A Case For Loving The Work (That You Do)
In this fascinating NPR story “Good Art Is Popular Because It’s Good. Right?” the question is asked,
Why Is The Mona Lisa – Or Any Piece Of Art – Successful?
Quoting from the piece…
“The Mona Lisa is the most famous painting in the world because people believe that there is something profoundly special about it, some quality so distinguishing that it deserves to be as famous as it is.
But is that true?
Several years ago, Princeton professor Matthew Salganik started thinking about success, specifically about how much of success should be attributed to the inherent qualities of the successful thing itself, and how much was just chance.”
The article goes on to explain the experiment professor Salganik conducted to find the answer (the study is quite interesting – I recommend reading the NPR story).
What did he find?
It is hard to make things of very poor quality succeed — though after you meet a basic standard of quality, what becomes a huge hit and what doesn’t is essentially a matter of chance.
Did you catch that?
It’s hard to make something crappy become successful (take note, reality TV singing competitions).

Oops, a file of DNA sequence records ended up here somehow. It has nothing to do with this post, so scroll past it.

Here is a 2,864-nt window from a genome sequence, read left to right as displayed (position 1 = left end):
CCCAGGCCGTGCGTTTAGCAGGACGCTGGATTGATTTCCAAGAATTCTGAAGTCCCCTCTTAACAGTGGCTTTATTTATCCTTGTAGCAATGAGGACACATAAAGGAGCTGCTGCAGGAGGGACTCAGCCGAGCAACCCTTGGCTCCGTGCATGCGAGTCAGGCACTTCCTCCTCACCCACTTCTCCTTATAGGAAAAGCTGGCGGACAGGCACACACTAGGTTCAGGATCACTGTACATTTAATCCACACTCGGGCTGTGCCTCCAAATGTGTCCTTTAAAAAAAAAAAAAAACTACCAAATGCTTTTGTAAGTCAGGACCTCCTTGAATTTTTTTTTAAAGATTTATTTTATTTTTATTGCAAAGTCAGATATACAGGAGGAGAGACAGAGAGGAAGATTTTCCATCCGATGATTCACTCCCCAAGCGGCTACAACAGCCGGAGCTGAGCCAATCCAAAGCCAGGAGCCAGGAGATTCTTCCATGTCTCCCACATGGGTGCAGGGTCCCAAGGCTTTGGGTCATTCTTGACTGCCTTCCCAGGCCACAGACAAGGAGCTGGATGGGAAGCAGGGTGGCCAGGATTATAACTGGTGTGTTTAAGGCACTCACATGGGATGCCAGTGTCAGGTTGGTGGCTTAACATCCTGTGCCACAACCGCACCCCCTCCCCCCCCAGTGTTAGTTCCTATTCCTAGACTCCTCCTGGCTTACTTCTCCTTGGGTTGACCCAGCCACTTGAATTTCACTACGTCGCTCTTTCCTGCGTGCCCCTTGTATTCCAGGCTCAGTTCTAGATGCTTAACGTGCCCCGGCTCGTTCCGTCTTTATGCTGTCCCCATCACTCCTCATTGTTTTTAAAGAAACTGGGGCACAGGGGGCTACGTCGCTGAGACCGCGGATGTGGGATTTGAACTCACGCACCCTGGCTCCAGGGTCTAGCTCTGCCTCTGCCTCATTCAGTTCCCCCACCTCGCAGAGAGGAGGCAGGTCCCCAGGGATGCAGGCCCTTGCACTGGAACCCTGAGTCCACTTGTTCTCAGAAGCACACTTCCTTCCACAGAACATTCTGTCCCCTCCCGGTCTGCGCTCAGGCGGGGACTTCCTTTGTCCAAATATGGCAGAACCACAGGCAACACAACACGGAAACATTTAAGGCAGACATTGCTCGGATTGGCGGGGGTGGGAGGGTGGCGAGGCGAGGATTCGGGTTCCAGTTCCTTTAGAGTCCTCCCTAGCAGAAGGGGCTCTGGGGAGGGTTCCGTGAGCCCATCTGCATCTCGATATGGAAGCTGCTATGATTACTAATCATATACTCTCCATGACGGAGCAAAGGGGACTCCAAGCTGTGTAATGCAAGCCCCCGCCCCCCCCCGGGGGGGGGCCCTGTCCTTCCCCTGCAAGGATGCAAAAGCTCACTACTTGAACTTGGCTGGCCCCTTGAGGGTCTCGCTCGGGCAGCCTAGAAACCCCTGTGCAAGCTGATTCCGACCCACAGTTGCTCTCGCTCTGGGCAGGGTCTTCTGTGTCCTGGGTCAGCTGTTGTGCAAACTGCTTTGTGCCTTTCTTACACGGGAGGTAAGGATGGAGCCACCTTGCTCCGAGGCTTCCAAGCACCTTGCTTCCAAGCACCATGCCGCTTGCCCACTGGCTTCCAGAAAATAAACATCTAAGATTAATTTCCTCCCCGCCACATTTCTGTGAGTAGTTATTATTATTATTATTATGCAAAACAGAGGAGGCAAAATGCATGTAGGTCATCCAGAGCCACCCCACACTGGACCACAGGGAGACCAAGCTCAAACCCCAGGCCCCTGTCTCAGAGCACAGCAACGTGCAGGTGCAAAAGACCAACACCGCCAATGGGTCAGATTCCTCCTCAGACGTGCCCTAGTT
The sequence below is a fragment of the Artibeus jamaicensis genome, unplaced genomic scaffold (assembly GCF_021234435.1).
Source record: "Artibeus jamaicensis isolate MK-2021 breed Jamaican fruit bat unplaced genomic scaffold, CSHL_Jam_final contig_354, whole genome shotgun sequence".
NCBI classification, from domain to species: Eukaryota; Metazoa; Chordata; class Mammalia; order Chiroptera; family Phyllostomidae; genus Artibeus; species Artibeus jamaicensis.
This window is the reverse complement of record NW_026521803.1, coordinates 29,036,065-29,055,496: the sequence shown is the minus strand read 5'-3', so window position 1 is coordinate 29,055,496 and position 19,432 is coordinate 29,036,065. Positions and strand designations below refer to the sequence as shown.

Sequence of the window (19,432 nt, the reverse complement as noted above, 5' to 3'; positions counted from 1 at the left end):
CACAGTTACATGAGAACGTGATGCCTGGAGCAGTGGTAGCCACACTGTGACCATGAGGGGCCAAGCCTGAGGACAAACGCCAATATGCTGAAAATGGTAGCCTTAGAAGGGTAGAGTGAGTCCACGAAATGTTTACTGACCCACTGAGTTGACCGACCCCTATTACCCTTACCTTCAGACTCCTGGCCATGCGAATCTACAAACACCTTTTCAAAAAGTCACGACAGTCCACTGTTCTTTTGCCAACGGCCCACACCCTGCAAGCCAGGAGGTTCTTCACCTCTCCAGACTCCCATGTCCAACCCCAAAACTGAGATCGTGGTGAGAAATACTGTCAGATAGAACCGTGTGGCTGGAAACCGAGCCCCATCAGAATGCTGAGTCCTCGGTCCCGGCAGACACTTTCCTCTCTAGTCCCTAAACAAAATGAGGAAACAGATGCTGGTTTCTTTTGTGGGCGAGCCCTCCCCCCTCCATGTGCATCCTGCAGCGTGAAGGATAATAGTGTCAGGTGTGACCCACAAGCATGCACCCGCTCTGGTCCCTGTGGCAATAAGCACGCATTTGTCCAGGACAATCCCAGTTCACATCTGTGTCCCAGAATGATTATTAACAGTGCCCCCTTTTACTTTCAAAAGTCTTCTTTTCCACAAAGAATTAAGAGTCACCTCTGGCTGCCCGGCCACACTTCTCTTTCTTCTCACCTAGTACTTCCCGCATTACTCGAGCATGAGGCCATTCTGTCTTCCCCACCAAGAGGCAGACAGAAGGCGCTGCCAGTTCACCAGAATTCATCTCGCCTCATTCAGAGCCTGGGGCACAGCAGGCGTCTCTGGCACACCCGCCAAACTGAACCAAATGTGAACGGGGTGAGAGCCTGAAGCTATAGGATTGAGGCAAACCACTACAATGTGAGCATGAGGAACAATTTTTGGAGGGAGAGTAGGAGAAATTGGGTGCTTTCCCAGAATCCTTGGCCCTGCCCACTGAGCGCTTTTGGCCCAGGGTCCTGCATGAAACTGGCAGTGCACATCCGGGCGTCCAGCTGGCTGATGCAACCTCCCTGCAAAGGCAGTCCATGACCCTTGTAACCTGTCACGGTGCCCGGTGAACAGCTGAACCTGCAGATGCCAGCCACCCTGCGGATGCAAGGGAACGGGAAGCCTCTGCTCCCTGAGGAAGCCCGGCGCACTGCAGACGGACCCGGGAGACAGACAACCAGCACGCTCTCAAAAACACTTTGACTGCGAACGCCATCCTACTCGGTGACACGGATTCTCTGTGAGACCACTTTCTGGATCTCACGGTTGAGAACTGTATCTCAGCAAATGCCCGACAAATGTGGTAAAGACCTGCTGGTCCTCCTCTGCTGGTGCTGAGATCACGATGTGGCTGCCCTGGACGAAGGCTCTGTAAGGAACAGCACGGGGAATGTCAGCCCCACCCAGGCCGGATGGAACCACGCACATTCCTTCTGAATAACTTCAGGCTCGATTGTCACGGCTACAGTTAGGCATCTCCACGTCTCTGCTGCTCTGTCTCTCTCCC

But if you meet just a basic standard of quality with your work, what will become successful and what doesn’t is determined by chance. It’s a crapshoot. Dumb luck.
If we had another go at it – like, we were able to reboot the entire world and everyone who ever lived in it for a do-over – it’s safe to say the Mona Lisa would NOT be the most famous painting.
How does that make you feel?
Most likely a bit conflicted. We often question the worthiness of certain successful artists and their creations (I have a list of singers and songs going through my mind right now). However, we also like to think our own successes are earned and deserved.
It’s not fun to acknowledge that any success we might ever attain will only be because of dumb luck.
Rather than getting all depressed about the luck-and-success connection, I prefer to make the case for loving the work (that you do) instead of loving success.
If you love success, well… I hope you’re lucky.
But if you love the work, if you enjoy your craft, if you delight in the process and find what you’re doing to be the reward – then it will all be worth it.
Question: What is your reaction to the luck-and-success connection?
Really love this post. I should be more concerned about loving what I am doing then I am with loving the success or fame or fortune I get from it.
Great NPR piece too.
Wow, this really gets at our motivation. So helpful. I’ll use this filter to think through the things I do- and look for the enjoyment in the work, not just the praise after its done. Thanks Bry!